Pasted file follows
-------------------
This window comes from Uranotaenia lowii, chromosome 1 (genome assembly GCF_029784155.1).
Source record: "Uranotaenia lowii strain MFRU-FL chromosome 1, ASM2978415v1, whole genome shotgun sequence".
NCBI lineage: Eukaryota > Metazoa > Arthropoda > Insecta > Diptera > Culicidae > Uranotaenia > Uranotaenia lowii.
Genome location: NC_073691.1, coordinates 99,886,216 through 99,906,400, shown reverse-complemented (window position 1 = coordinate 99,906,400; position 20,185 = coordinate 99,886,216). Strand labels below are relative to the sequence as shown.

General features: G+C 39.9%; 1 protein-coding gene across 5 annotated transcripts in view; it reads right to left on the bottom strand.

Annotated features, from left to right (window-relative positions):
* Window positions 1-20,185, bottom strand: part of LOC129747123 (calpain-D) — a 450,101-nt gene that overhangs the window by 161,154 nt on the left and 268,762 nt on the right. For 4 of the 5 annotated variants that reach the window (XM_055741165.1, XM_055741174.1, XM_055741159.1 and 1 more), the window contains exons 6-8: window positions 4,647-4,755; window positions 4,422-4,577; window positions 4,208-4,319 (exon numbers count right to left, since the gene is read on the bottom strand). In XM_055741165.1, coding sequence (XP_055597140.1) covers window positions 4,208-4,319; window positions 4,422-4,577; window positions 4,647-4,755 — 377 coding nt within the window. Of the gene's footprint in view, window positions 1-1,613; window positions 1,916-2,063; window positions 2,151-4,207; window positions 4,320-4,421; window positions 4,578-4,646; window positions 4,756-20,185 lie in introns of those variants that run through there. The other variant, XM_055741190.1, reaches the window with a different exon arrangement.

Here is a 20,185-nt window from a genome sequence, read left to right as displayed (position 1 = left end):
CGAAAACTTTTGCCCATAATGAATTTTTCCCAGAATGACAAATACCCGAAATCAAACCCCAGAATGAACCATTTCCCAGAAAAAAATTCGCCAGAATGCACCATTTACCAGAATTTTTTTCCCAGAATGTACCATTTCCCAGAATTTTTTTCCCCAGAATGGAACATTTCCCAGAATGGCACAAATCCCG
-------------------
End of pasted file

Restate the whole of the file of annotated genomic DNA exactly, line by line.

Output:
This window comes from Uranotaenia lowii, chromosome 1 (genome assembly GCF_029784155.1).
Source record: "Uranotaenia lowii strain MFRU-FL chromosome 1, ASM2978415v1, whole genome shotgun sequence".
NCBI lineage: Eukaryota > Metazoa > Arthropoda > Insecta > Diptera > Culicidae > Uranotaenia > Uranotaenia lowii.
Genome location: NC_073691.1, coordinates 99,886,216 through 99,906,400, shown reverse-complemented (window position 1 = coordinate 99,906,400; position 20,185 = coordinate 99,886,216). Strand labels below are relative to the sequence as shown.

General features: G+C 39.9%; 1 protein-coding gene across 5 annotated transcripts in view; it reads right to left on the bottom strand.

Annotated features, from left to right (window-relative positions):
* Window positions 1-20,185, bottom strand: part of LOC129747123 (calpain-D) — a 450,101-nt gene that overhangs the window by 161,154 nt on the left and 268,762 nt on the right. For 4 of the 5 annotated variants that reach the window (XM_055741165.1, XM_055741174.1, XM_055741159.1 and 1 more), the window contains exons 6-8: window positions 4,647-4,755; window positions 4,422-4,577; window positions 4,208-4,319 (exon numbers count right to left, since the gene is read on the bottom strand). In XM_055741165.1, coding sequence (XP_055597140.1) covers window positions 4,208-4,319; window positions 4,422-4,577; window positions 4,647-4,755 — 377 coding nt within the window. Of the gene's footprint in view, window positions 1-1,613; window positions 1,916-2,063; window positions 2,151-4,207; window positions 4,320-4,421; window positions 4,578-4,646; window positions 4,756-20,185 lie in introns of those variants that run through there. The other variant, XM_055741190.1, reaches the window with a different exon arrangement.

Here is a 20,185-nt window from a genome sequence, read left to right as displayed (position 1 = left end):
CGAAAACTTTTGCCCATAATGAATTTTTCCCAGAATGACAAATACCCGAAATCAAACCCCAGAATGAACCATTTCCCAGAAAAAAATTCGCCAGAATGCACCATTTACCAGAATTTTTTTCCCAGAATGTACCATTTCCCAGAATTTTTTTCCCCAGAATGGAACATTTCCCAGAATGGCACAAATCCCG